Traveling to Jordan
I wonder how many more people would travel if getting to the destination weren’t so difficult! We started out on Christmas day in Denver with light snow flurries and cool temperatures, but no weather bad enough to delay our 2pm flight to Houston. We felt lucky given the havoc the recent weather has played on people. We also felt like the staff in the Denver, both at Root Down, at the gate, and on the plane were quite nice for having to work on Christmas. We gave them some chocolates and Starbucks gift cards.
Unfortunately, our luck changed in Houston. As we boarded, one staffer pulled Suman aside and told her she needed to check her bag as it was too large to fit in the overhead bin on a 787. Really!?! We just flew a smaller aircraft to Houston, and she didn’t have a problem. But the employee wouldn’t budge so Suman ended up with a bag tag after she made specific efforts to consolidate as to not risk losing her bag in delays.
Our Houston flight to Germany boarded slightly late due extra cleaning, but pushed from the gate in time for us to make our connecting flight in Frankfurt to Amman, Jordan. We were on the runway when the pilot announced, “We don’t have enough fuel on board due to the cleaning delay, thus we need to return to the gate to refuel.”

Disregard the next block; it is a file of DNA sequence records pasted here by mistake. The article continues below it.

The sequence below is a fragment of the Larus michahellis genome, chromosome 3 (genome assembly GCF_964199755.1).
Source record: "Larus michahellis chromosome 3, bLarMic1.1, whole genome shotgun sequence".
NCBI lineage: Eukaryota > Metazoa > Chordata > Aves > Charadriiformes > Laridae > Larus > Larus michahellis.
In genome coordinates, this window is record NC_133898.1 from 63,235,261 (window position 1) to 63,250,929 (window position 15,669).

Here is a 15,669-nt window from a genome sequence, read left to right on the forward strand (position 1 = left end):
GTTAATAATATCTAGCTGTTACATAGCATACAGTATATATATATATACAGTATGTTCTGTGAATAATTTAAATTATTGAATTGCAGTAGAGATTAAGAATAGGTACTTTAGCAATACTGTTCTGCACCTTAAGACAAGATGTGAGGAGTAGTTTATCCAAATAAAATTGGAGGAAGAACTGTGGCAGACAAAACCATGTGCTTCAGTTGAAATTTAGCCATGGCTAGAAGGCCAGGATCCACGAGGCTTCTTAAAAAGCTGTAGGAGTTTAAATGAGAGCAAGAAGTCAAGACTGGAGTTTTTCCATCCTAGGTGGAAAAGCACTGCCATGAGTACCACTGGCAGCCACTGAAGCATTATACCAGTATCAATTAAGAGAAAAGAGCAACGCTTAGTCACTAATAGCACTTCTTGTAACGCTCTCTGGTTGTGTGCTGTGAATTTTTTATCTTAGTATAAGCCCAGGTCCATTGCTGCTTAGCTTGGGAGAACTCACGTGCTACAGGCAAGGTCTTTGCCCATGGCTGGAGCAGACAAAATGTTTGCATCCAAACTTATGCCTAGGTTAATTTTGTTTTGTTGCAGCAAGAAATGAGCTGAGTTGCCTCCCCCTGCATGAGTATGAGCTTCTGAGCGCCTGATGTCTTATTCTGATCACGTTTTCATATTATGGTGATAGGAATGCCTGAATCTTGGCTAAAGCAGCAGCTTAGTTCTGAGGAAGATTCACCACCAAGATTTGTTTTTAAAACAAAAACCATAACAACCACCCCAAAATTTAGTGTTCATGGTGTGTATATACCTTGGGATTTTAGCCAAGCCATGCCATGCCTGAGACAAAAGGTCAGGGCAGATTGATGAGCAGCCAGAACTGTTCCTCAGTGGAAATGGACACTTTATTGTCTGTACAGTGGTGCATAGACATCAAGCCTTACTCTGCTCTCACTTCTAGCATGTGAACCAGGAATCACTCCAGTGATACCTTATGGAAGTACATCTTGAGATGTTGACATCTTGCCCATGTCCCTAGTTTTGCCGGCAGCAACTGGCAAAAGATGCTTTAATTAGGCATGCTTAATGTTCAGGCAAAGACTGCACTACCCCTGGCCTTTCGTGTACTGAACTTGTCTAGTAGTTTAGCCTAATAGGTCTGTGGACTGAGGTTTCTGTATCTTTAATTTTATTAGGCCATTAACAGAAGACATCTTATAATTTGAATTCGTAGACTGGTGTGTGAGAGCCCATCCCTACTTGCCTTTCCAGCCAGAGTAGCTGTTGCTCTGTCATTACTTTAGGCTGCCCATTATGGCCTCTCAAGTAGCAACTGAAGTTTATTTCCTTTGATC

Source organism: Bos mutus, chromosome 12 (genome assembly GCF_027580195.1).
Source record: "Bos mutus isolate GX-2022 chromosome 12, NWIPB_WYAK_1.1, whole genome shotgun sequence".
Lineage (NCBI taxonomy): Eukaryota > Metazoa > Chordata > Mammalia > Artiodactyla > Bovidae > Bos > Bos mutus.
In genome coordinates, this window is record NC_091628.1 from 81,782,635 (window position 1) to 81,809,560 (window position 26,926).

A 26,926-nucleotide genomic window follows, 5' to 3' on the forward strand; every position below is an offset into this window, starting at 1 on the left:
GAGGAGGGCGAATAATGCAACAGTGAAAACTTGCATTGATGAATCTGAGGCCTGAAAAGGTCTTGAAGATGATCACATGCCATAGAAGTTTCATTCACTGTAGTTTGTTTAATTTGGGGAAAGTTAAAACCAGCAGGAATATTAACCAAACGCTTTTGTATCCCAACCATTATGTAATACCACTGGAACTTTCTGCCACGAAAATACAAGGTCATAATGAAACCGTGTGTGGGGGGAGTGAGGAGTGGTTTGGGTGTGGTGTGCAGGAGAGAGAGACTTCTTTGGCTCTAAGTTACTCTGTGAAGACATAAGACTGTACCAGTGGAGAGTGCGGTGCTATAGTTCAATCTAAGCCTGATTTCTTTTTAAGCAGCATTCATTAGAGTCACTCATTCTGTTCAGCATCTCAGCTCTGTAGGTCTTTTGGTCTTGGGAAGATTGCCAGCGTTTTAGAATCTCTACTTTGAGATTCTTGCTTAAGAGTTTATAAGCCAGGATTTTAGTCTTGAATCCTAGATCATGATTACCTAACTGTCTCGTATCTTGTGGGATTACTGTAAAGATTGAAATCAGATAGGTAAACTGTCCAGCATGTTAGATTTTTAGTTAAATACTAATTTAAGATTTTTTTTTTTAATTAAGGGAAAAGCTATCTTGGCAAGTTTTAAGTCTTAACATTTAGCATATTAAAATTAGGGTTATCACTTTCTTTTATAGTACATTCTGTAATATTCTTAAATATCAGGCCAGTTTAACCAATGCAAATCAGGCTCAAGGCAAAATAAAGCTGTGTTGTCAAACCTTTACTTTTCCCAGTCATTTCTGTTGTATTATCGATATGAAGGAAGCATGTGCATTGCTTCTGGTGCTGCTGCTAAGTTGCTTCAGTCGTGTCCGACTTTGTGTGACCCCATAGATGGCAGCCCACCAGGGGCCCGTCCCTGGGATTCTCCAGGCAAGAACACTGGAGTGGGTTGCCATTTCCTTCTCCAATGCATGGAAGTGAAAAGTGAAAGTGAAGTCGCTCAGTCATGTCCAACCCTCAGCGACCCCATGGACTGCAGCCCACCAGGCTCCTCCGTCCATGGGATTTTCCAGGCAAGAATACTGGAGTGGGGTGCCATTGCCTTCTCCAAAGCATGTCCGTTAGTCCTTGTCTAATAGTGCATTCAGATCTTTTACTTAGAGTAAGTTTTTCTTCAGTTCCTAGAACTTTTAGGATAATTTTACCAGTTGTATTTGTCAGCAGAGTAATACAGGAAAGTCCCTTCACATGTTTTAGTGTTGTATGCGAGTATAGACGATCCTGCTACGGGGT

Puzzled, Suman and I wondered what was really happening. Neither of us have been about to take off when an airline suddenly realizes they don’t have enough fuel on board. After being parked at a gate for twenty minutes or so, the captain came on the overhead speaker, “So we had a gentleman ask to leave the aircraft due to a family emergency just as we closed the door. We let him off, but it couldn’t be determined if he had a bag. Our agent said he didn’t, but Washington thought otherwise.”
After a few more updates, we got the impression that United felt it was fine to continue to Frankfurt, but the Fed overruled the company, and the checked bags required more scrutiny than the computer system provided. In the meantime, this frightened other passengers, so all travelers were given the opportunity to deboard the plane. A few more people did….as a result, more bags needed to be pulled from below.